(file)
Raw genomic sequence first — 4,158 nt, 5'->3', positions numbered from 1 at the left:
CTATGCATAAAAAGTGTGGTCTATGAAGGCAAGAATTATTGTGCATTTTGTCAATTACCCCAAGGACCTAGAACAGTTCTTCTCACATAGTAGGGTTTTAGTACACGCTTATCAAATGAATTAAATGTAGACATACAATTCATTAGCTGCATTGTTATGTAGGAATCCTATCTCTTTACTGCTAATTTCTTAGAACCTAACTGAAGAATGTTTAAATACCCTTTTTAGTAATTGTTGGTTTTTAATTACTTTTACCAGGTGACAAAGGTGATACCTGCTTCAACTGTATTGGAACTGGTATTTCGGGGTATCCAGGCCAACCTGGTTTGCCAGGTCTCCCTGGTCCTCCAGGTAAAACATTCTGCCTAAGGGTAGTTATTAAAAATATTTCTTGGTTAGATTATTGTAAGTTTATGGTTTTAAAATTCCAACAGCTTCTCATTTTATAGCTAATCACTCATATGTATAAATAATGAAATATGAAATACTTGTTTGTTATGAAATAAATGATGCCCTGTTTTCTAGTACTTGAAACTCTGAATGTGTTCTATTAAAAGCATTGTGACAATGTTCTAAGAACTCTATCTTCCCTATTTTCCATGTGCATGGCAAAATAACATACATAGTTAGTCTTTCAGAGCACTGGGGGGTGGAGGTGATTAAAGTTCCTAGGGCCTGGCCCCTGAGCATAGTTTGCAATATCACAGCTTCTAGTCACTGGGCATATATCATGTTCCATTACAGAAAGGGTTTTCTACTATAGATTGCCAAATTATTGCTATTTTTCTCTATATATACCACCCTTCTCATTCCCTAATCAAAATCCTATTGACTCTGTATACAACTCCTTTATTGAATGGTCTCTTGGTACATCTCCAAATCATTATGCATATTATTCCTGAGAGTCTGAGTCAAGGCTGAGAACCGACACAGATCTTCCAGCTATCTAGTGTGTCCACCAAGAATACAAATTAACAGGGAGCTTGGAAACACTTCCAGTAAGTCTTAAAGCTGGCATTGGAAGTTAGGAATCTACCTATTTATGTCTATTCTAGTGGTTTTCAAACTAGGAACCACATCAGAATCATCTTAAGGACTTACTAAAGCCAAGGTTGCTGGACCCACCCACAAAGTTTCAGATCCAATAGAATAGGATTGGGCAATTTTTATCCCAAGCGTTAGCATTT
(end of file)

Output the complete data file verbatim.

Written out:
Raw genomic sequence first — 4,158 nt, 5'->3', positions numbered from 1 at the left:
CTATGCATAAAAAGTGTGGTCTATGAAGGCAAGAATTATTGTGCATTTTGTCAATTACCCCAAGGACCTAGAACAGTTCTTCTCACATAGTAGGGTTTTAGTACACGCTTATCAAATGAATTAAATGTAGACATACAATTCATTAGCTGCATTGTTATGTAGGAATCCTATCTCTTTACTGCTAATTTCTTAGAACCTAACTGAAGAATGTTTAAATACCCTTTTTAGTAATTGTTGGTTTTTAATTACTTTTACCAGGTGACAAAGGTGATACCTGCTTCAACTGTATTGGAACTGGTATTTCGGGGTATCCAGGCCAACCTGGTTTGCCAGGTCTCCCTGGTCCTCCAGGTAAAACATTCTGCCTAAGGGTAGTTATTAAAAATATTTCTTGGTTAGATTATTGTAAGTTTATGGTTTTAAAATTCCAACAGCTTCTCATTTTATAGCTAATCACTCATATGTATAAATAATGAAATATGAAATACTTGTTTGTTATGAAATAAATGATGCCCTGTTTTCTAGTACTTGAAACTCTGAATGTGTTCTATTAAAAGCATTGTGACAATGTTCTAAGAACTCTATCTTCCCTATTTTCCATGTGCATGGCAAAATAACATACATAGTTAGTCTTTCAGAGCACTGGGGGGTGGAGGTGATTAAAGTTCCTAGGGCCTGGCCCCTGAGCATAGTTTGCAATATCACAGCTTCTAGTCACTGGGCATATATCATGTTCCATTACAGAAAGGGTTTTCTACTATAGATTGCCAAATTATTGCTATTTTTCTCTATATATACCACCCTTCTCATTCCCTAATCAAAATCCTATTGACTCTGTATACAACTCCTTTATTGAATGGTCTCTTGGTACATCTCCAAATCATTATGCATATTATTCCTGAGAGTCTGAGTCAAGGCTGAGAACCGACACAGATCTTCCAGCTATCTAGTGTGTCCACCAAGAATACAAATTAACAGGGAGCTTGGAAACACTTCCAGTAAGTCTTAAAGCTGGCATTGGAAGTTAGGAATCTACCTATTTATGTCTATTCTAGTGGTTTTCAAACTAGGAACCACATCAGAATCATCTTAAGGACTTACTAAAGCCAAGGTTGCTGGACCCACCCACAAAGTTTCAGATCCAATAGAATAGGATTGGGCAATTTTTATCCCAAGCGTTAGCATTT